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What? Perl Beautiful? Elegant? He must be joking!

It's true, there's some ugly Perl out there. And by some, I mean lots. We've all seen it.

Well duh, it's symbol soup. Isn't it?

Yes there are symbols. Just like 'math' has 'symbols'. It's just that we programmers are more familiar with the standard mathematical symbols. We grew to accept the symbols from our mother languages, whether that be ASM, C, or Pascal. Perl just decided to have a few more.

Well, I think we should get rid of all the unnecessary symbols. Makes the code look better.

The language for doing so already exists. It's called Lisp. (and soon, perl 6.)

Okay, smart guy. Truth is, I can already invent my own symbols. They're called functions and methods. Besides, we don't want to reinvent APL.

Oh, fake alter ego, you are so funny! It's really true, Perl can be quite beautiful. It can be quite ugly, as well. With Perl, TIMTOWTDI.

So, what are your favorite elegant bits of Perl code?

share|improve this question
Uhm... tag soup? Perl, being a programming language and not a markup language, doesn't so much have tags. Assuming you mean the stuff in 'man perlfunc', those are functions. – chaos Mar 13 '09 at 4:58
Maybe it's an operator soup... – Chris Lutz Mar 13 '09 at 5:16
I mean stuff like sort {$a <=> $b} grep { $_ > 0} @{$obj->{key}}. I know exactly what it means, but the ratio of non-ascii to ascii drives some people bananas. :) – Robert P Mar 13 '09 at 5:19
Which would have been expanded to 20 lines of code in another language? – 1800 INFORMATION Mar 16 '09 at 7:24
"the ratio of non-ascii to ascii" ... last time I looked, all these were ASCII characters: { } < > = $ _ @ - – AmbroseChapel Jul 21 '09 at 6:42

14 Answers 14

up vote 28 down vote accepted

Perl facilitates the use of lists/hashes to implement named parameters, which I consider very elegant and a tremendous aid to self-documenting code.

my $result = $obj->method(
    flux_capacitance       => 23,
    general_state          => 'confusion',
    attitude_flags         => ATTITUDE_PLEASANT | ATTITUDE_HELPFUL,
share|improve this answer
I gotta say, this is one of my favorite features too. Cool fact: this is coming to .NET too. :) – Robert P Mar 25 '09 at 18:19

A favorite example of mine is Perl's implementation of a factorial calculator. In Perl 5, it looks like so:

use List::Util qw/reduce/;
sub factorial {
    reduce { $a * $b } 1 .. $_[0];

This returns false if the number is <= 1 or a string and a number if a number is passed in (rounding down if a fraction).

And looking forward to Perl 6, it looks like this:

sub factorial {
    [*] 1..$^x

And also ( from the blog in the link above ) you can even implement this as an operator:

sub postfix:<!>(Int $x) {
    [*] 1..($x || 1)

and then use it in your code like so:

my $fact5 = 5!;
share|improve this answer
I believe there's a slightly longer way to implement the factorial function as "!" that can be appended to a number for the mathematical notation 12!, but I'm not on top of Perl 6 so I don't remember it. – Chris Lutz Mar 13 '09 at 4:27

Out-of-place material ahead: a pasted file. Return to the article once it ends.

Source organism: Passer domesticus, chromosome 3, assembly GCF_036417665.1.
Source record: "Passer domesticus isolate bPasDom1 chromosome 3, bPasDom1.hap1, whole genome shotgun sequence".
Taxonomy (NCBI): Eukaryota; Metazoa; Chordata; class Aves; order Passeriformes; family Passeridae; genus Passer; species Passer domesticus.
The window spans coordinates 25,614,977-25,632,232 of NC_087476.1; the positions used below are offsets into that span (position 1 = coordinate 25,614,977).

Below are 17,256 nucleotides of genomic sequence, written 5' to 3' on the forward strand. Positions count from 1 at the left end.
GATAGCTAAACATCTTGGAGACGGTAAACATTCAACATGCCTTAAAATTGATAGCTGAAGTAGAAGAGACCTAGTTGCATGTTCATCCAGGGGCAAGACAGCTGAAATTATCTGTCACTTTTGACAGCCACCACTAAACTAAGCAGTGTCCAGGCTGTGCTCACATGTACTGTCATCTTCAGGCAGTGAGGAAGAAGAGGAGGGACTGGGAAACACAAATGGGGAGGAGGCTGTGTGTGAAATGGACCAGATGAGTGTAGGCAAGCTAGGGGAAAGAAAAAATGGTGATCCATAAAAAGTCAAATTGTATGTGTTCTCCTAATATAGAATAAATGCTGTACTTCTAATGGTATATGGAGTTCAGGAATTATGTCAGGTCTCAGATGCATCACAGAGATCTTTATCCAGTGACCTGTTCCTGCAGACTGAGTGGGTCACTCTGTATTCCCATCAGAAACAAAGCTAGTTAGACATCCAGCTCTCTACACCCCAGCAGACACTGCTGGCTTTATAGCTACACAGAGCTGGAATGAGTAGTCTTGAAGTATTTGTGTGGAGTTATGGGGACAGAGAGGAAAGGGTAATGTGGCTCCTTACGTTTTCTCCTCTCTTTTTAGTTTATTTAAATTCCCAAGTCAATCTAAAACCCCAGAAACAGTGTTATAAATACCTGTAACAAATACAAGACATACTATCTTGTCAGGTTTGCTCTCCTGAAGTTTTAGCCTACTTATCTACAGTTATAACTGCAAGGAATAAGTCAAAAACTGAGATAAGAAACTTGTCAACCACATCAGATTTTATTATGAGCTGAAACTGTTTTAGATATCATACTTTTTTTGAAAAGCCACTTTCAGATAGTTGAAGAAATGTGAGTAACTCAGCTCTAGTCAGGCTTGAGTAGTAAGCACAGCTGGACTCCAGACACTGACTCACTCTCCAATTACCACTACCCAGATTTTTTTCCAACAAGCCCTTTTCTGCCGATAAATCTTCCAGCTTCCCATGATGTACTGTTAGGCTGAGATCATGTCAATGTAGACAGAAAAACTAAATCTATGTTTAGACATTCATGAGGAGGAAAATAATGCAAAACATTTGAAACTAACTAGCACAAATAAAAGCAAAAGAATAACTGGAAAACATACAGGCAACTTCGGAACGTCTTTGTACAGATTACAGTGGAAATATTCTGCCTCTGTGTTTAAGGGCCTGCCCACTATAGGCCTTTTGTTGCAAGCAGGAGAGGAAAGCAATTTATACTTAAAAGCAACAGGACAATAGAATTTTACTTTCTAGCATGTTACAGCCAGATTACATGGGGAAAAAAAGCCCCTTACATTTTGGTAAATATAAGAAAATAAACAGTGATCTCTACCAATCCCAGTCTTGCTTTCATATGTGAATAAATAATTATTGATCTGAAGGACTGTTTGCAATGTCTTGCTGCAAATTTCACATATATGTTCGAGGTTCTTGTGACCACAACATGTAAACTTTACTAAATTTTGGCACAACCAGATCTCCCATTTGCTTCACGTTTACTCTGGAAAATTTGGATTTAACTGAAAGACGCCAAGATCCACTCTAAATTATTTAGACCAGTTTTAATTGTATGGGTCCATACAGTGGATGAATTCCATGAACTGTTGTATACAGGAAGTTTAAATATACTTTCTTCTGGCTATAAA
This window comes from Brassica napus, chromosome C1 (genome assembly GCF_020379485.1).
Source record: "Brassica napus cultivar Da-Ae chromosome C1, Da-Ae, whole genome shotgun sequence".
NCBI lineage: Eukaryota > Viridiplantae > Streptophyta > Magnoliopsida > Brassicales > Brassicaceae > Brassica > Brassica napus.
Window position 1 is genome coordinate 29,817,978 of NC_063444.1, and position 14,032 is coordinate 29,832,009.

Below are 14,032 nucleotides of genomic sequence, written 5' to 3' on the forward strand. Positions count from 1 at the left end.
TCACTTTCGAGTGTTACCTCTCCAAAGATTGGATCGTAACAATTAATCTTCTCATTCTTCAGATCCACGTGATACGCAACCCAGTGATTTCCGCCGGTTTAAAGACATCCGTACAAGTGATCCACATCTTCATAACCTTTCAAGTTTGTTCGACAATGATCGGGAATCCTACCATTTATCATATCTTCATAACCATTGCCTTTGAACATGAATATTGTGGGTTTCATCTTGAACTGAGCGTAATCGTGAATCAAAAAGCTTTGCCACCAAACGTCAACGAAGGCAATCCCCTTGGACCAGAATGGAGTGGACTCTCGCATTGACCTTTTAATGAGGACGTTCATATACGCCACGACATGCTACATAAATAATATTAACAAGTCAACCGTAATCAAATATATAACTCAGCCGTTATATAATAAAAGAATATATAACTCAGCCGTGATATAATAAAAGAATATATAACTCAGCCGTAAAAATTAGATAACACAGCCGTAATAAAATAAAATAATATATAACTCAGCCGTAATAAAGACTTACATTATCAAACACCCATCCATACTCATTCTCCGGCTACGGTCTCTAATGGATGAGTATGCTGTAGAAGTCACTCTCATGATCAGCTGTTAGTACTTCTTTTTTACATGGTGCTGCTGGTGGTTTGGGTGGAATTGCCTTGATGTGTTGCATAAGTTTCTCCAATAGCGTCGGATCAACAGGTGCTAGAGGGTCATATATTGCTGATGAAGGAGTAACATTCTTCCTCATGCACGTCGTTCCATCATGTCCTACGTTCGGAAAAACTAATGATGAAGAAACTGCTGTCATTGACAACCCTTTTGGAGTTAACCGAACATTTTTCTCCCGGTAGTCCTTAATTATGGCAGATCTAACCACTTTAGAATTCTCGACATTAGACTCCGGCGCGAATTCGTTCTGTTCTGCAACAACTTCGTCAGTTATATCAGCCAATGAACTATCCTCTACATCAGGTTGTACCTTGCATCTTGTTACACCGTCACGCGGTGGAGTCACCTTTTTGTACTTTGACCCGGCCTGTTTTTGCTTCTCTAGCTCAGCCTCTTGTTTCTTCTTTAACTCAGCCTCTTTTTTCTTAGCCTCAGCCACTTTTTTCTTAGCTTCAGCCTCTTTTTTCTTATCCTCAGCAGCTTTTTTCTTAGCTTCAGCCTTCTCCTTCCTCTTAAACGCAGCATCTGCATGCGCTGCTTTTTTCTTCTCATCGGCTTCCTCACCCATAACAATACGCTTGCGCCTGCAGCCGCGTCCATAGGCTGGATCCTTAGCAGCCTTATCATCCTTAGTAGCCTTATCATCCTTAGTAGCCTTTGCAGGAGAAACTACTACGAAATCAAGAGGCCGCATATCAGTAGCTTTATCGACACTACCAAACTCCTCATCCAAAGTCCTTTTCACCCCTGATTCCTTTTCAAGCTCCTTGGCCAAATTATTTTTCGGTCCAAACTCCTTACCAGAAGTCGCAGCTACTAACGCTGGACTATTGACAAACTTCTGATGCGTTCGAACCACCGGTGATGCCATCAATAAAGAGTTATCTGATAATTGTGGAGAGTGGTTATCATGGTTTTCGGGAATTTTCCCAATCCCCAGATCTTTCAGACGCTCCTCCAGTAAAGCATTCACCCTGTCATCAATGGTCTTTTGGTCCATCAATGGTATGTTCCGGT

Also, nitpick: Gives the incorrect value for 0, which should be 1. – Robert P Mar 13 '09 at 4:51
You could handle that with a simple if($x == 0) return 1; or even the ternary operator ($x == 0 ? 1 : [*] 1..$x). I don't know Perl 6, but as far as I know either of those should work. – Chris Lutz Mar 13 '09 at 5:16
perl 6 ternary operator is ?? !! instead of ? :, but yes. – Robert P Mar 13 '09 at 5:41
Using ?? and !! makes it look like your Perl code is going "WTF?" and it amuses me. – Chris Lutz Mar 13 '09 at 5:44

If you have a comma separated list of flags, and want a lookup table for them, all you have to do is:

my %lookup = map { $_ => 1 } split /,/, $flags;

Now you can simply test for which flags you need like so:

if ( $lookup{FLAG} ) {
    print "Ayup, got that flag!";
share|improve this answer
The map guarentees that each flag will always be 1. – Robert P Mar 13 '09 at 4:46
Ah, right. Sorry, I completely saw that there was a line of code before that, but didn't read it. Apologies. – Chris Lutz Mar 13 '09 at 4:51
A trivial modification for a program that takes command-line arguments is to change "split(...)" to just "@ARGV". That way, you can access each flag with %lookup{-e} for the "-e" flag. Any files from the command-line will be passed in, but I doubt your program will check for them, so it's okay. – Chris Lutz Mar 13 '09 at 5:48

Poorer typists like me who get cramps hitting the shift key too often and have an almost irrational fear of using a semicolon started writing our Perl code in python formatted files. :)


>>> k = 5
>>> reduce(lambda i,j: i*j, range(1,k+1),1)
>>> k = 0
>>> reduce(lambda i,j: i*j, range(1,k+1),1)
share|improve this answer
reduce { $a * $b } 1 .. $k, 1; uses one less shift than your Python example ;-P – draegtun Mar 13 '09 at 10:14
BTW... I didn't down vote u however it can't really be a surprise to you that your answer was voted down. – draegtun Mar 13 '09 at 10:17
I hate touching the shift key, too. That's why I don't multiply anything anymore. Thinking of workarounds, rmult, required the shift key for 4 underscores and 'rmult' in any elegant language still needed parens--so I just gave up coding. – Axeman Mar 13 '09 at 14:58
@Axeman - In Perl, you don't even need the parenthesis. ;P – Chris Lutz Mar 13 '09 at 15:23
@popcnt - Adding a conditional to check for 0! is trivial, and in Perl using if's postfix notation doesn't need the shift key at all (except for the $varname) - just do "return 0 if $var == 0;" and you've got it covered, with only 1 shift more than before. – Chris Lutz Mar 13 '09 at 15:56

Have a list of files the user wants your program to process? Don't want to accidentally process a program, folder, or nonexistent file? Try this:

@files = grep { -T } @files;